I don't see how free will is a false promise. Abolish free will, and people can not be held responsible for their actions, any more than you can hold a space rock responsible for falling on your head. That alone should be a reason to uphold free will. Although that's a moral argument rather than a 'scientific' one, even if we conclude we have no free will, nothing would change and we would be living our lives as if we had it, thus in contradictions. It's like a fish saying there is no water while experiencing it every day.


Originally posted by NiNjABackflip
The opportunity to utilize free-will is astounding: we can go do jumping jacks, we can run up and down the street and we can also leave to never return. We can even kill people. Now why wouldn't one do those things? Desire, laziness, passion, skepticism, law, physics, conscience, societal pressures etc. The will, being bound by these and existence itself, is not free.
That the will is bound by things does not mean it does not exist. For example, you can have a math problem, and the result of X can be two different things. It does not mean you can choose any X you want. Maybe our free will lies in choosing one of those and going on with it, seeing where it leads. Free will does not necessarily mean an infinite ability to choose.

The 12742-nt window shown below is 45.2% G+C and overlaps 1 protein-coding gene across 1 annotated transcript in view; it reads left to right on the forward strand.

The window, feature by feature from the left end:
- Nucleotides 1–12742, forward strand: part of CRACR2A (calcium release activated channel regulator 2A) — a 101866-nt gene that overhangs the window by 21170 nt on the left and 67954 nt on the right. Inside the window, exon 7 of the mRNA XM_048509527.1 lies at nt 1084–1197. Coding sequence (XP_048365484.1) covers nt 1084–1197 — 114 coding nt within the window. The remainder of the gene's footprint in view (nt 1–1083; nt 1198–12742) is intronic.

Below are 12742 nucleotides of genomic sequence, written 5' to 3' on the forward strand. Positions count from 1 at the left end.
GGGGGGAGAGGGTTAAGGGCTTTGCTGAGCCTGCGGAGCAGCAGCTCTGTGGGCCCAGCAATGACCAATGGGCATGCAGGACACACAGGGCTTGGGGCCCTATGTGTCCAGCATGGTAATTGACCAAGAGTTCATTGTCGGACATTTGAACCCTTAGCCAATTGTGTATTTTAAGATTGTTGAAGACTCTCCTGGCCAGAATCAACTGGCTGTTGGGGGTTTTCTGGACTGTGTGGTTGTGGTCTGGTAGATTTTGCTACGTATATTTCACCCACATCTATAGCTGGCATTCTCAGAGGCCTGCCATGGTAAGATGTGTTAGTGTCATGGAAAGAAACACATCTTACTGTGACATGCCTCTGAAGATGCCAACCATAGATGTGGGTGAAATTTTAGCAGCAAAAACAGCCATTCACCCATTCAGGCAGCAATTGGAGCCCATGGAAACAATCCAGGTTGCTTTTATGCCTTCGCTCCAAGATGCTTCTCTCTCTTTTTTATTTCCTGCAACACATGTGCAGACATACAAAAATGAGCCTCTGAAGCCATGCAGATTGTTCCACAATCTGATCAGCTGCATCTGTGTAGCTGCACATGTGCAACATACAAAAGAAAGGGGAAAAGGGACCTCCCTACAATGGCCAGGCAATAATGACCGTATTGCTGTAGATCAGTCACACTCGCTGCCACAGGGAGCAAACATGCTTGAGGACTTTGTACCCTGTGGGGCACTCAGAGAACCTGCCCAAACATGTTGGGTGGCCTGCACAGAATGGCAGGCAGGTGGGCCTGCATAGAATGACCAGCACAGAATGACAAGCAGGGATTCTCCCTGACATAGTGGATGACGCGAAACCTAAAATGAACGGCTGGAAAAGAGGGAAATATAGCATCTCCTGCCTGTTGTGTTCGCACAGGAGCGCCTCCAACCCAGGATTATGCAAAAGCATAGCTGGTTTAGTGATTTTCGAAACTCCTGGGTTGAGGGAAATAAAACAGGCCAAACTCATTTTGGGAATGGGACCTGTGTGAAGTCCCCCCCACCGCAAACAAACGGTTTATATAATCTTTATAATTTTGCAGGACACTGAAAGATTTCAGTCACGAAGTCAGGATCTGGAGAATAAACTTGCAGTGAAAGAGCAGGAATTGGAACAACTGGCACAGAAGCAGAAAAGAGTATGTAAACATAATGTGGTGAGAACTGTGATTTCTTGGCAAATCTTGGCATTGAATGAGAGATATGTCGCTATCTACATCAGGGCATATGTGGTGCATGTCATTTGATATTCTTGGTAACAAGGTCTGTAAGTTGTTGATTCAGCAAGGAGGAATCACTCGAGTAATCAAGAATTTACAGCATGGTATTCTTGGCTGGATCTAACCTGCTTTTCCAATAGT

posted on Dec, 12 2012 @ 08:46 PM
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Originally posted by vasaga
I don't see how free will is a false promise. Abolish free will, and people can not be held responsible for their actions, any more than you can hold a space rock responsible for falling on your head. That alone should be a reason to uphold free will. Although that's a moral argument rather than a 'scientific' one, even if we conclude we have no free will, nothing would change and we would be living our lives as if we had it, thus in contradictions. It's like a fish saying there is no water while experiencing it every day.

Is that such a weird thought though? That people can not be held responsible for their actions, how bad they may be. You don't hold a grudge against an animal that hurt someone, it's in their nature, they can't be held responsible.

I would say something would change, for example, different ideas about the justice system.



posted on Dec, 12 2012 @ 10:00 PM
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Originally posted by BcnDiamond
reply to post by BrokenAngelWings33
 


I actually read that thread and I'm glad the OP made another thread.
I feel as if you think you are being attack personally when someone says there might not be such a thing as free will

I could quote a bunch of your posts from the previous thread and explain why your arguments fail every time, but I would advise you to read more on this subject elsewhere, because I don't think you understand the concept well enough.

A word of advise, the next time you post and say ''look you typed that because of free will'', try to argue why you think free will is involved.